Accordingly, when the Christians of Corinth went into parties, and set up forms of doctrine of their own, and neglected St. Paul their Apostle, what did he say? did he forbear to forbid them? no, he forbade them. And he gave this reason; "What?" he said, "came the word of God out from you?" [1 Cor. xiv. 36.] that is, did the word of God originate with you? And in like manner we may say to those who set up a distinct sect or communion for themselves, Where did you get your knowledge of the truth? You may think the word of God came out from you, but really it came to you from us; nor have you received what you teach, as far as it is true, except through that Church which you oppose. That Church made you what you are, as far as you are Christian; and the Church that made you has a right to rule you, and to protest against you when you will not be ruled; she has a right to bid you follow her, and to claim jurisdiction over you, for you are hers; whereas the man in the text who cast out devils had not received the power through the Apostles, and therefore the Apostles had no claim on him to submit to them.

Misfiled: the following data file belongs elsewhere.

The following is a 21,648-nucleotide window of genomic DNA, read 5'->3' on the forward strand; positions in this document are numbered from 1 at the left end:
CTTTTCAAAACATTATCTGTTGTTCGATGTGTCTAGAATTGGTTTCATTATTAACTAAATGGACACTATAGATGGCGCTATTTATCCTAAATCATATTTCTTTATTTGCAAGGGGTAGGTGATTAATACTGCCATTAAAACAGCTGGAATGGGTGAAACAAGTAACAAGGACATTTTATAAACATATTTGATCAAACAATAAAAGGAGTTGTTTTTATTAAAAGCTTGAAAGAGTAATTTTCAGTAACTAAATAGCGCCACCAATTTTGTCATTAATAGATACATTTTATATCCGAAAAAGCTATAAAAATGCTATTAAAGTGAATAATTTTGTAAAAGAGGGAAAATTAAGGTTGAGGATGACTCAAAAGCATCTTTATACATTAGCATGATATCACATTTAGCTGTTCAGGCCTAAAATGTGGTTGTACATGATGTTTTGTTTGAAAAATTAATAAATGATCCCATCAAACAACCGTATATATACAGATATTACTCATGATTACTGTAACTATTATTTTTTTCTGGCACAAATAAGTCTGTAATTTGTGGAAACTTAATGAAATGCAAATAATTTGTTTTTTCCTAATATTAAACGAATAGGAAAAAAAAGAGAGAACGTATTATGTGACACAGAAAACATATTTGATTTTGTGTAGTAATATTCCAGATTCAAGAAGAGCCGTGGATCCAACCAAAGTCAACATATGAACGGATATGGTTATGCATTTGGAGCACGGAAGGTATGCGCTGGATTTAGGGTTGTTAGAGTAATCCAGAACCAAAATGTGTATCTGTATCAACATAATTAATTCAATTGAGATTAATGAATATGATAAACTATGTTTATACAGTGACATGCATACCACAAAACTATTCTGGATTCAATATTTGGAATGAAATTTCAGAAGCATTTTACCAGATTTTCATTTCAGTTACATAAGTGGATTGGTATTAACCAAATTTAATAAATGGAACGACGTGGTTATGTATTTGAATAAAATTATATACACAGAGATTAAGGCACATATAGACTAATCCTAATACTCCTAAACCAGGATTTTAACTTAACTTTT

Afterwards, however, the Apostles were the sole channels of grace; and as they were the sole grace-givers under Christ, so they were the sole governors, under Him, of all Christian people; and as they transmitted life, so they claimed obedience. For instance, St. John the Baptist's disciples were believers, religious men, and in God's favour; but, when once the Church was set up, they were obliged to submit to the Church, and to leave the sect, though divinely founded, to which they belonged. We read, in the Acts of the Apostles, of Apollos, "an eloquent man, and mighty in the Scriptures," who was "instructed in the way of the Lord, and being fervent in the spirit, spake and taught diligently the things of the Lord, knowing only the baptism of John." [Acts xviii. 24, 25.] All this availed, and was accepted with God, till He had set up His Church; but when once it was set up, it availed Apollos nothing, though eloquent, though scriptural, nay, mighty in the Scriptures, though instructed in the Lord's way, though fervent in spirit, though diligent in speaking and teaching, and that boldly, though belonging to the sect and baptized with the baptism of him than whom, among those born of women, no prophet was greater. The Baptist had taught him true doctrine, had taught him that Christ was the Son of God, the Lamb of God, our Atoning Sacrifice; and this Apollos doubtless taught in turn. What did he not teach which persons now teach who call themselves especially Gospel preachers? But as the Baptist submitted to Christ, so must the Baptist's followers submit to Christ's followers, Apollos to the Church. Apollos must not stand apart and so preach Him who {199} taketh away the sin of the world; but he must come to those servants of His, who alone could convey the Spirit; he must come for Christian Baptism, in spite of his knowledge of the Gospel. So Aquila and Priscilla "took him unto them, and expounded unto him the way of God more perfectly."